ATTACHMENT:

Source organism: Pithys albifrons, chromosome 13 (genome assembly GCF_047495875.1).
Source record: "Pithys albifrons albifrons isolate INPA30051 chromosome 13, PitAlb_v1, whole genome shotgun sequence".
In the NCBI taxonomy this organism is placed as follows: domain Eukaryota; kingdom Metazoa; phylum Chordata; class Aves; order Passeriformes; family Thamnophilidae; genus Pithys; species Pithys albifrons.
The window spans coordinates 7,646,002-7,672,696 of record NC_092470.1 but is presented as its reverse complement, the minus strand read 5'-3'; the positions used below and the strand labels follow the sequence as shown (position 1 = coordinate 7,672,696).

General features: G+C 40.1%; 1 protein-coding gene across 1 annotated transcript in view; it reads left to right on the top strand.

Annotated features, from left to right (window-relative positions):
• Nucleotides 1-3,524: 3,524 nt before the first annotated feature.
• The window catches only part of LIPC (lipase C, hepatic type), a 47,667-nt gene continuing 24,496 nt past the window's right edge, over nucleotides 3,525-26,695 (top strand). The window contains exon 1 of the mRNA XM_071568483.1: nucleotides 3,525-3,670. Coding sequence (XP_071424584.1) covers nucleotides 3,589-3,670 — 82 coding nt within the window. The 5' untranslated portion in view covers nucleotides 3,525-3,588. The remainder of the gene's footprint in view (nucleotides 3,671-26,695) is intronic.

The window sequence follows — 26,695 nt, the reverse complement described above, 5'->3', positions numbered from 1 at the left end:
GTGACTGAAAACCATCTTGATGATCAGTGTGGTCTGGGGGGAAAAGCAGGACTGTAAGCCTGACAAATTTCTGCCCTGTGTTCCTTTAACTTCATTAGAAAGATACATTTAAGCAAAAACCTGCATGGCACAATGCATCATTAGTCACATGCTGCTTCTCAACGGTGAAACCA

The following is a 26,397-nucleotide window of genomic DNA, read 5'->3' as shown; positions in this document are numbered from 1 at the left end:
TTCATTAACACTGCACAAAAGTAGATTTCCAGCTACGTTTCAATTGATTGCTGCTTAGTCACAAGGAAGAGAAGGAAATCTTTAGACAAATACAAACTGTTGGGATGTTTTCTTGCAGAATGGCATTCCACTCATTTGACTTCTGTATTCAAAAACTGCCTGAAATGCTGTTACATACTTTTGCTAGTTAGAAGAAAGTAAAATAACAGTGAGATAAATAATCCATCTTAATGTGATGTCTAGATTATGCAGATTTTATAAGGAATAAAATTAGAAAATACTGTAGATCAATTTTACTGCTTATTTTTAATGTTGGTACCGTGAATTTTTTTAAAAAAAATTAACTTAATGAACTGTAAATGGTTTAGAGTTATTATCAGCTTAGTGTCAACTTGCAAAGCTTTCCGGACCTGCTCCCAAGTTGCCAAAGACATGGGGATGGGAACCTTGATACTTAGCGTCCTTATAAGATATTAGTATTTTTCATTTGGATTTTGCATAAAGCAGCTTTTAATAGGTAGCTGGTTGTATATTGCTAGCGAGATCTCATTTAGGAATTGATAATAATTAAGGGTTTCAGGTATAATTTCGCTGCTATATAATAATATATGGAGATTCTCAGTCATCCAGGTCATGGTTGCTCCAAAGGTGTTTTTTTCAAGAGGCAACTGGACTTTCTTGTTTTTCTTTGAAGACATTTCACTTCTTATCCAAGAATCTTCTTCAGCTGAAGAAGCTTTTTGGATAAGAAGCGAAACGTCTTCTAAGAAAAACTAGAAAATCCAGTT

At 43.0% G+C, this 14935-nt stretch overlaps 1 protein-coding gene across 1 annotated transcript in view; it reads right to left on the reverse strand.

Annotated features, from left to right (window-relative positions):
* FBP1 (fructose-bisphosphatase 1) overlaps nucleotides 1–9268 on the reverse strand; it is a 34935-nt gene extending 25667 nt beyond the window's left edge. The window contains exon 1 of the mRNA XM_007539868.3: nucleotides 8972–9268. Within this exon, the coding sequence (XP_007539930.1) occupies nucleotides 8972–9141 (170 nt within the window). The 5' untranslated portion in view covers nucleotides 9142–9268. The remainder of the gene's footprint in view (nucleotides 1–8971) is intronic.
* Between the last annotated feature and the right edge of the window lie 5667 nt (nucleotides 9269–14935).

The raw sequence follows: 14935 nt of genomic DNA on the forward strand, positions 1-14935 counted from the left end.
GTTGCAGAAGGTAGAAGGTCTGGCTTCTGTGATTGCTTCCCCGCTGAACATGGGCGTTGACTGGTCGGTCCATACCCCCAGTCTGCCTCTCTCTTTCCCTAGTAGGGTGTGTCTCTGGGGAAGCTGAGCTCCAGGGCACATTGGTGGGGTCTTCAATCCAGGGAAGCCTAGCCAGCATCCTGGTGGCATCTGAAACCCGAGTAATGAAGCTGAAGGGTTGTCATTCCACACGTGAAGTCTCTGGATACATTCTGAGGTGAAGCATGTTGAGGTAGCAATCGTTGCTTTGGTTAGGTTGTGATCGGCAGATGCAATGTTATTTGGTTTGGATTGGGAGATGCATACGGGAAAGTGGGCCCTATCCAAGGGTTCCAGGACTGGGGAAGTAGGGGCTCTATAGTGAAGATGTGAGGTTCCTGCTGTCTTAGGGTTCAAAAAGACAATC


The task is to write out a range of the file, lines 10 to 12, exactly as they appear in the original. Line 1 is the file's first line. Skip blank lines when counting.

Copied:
GTGACTGAAAACCATCTTGATGATCAGTGTGGTCTGGGGGGAAAAGCAGGACTGTAAGCCTGACAAATTTCTGCCCTGTGTTCCTTTAACTTCATTAGAAAGATACATTTAAGCAAAAACCTGCATGGCACAATGCATCATTAGTCACATGCTGCTTCTCAACGGTGAAACCA

The following is a 26,397-nucleotide window of genomic DNA, read 5'->3' as shown; positions in this document are numbered from 1 at the left end:
TTCATTAACACTGCACAAAAGTAGATTTCCAGCTACGTTTCAATTGATTGCTGCTTAGTCACAAGGAAGAGAAGGAAATCTTTAGACAAATACAAACTGTTGGGATGTTTTCTTGCAGAATGGCATTCCACTCATTTGACTTCTGTATTCAAAAACTGCCTGAAATGCTGTTACATACTTTTGCTAGTTAGAAGAAAGTAAAATAACAGTGAGATAAATAATCCATCTTAATGTGATGTCTAGATTATGCAGATTTTATAAGGAATAAAATTAGAAAATACTGTAGATCAATTTTACTGCTTATTTTTAATGTTGGTACCGTGAATTTTTTTAAAAAAAATTAACTTAATGAACTGTAAATGGTTTAGAGTTATTATCAGCTTAGTGTCAACTTGCAAAGCTTTCCGGACCTGCTCCCAAGTTGCCAAAGACATGGGGATGGGAACCTTGATACTTAGCGTCCTTATAAGATATTAGTATTTTTCATTTGGATTTTGCATAAAGCAGCTTTTAATAGGTAGCTGGTTGTATATTGCTAGCGAGATCTCATTTAGGAATTGATAATAATTAAGGGTTTCAGGTATAATTTCGCTGCTATATAATAATATATGGAGATTCTCAGTCATCCAGGTCATGGTTGCTCCAAAGGTGTTTTTTTCAAGAGGCAACTGGACTTTCTTGTTTTTCTTTGAAGACATTTCACTTCTTATCCAAGAATCTTCTTCAGCTGAAGAAGCTTTTTGGATAAGAAGCGAAACGTCTTCTAAGAAAAACTAGAAAATCCAGTT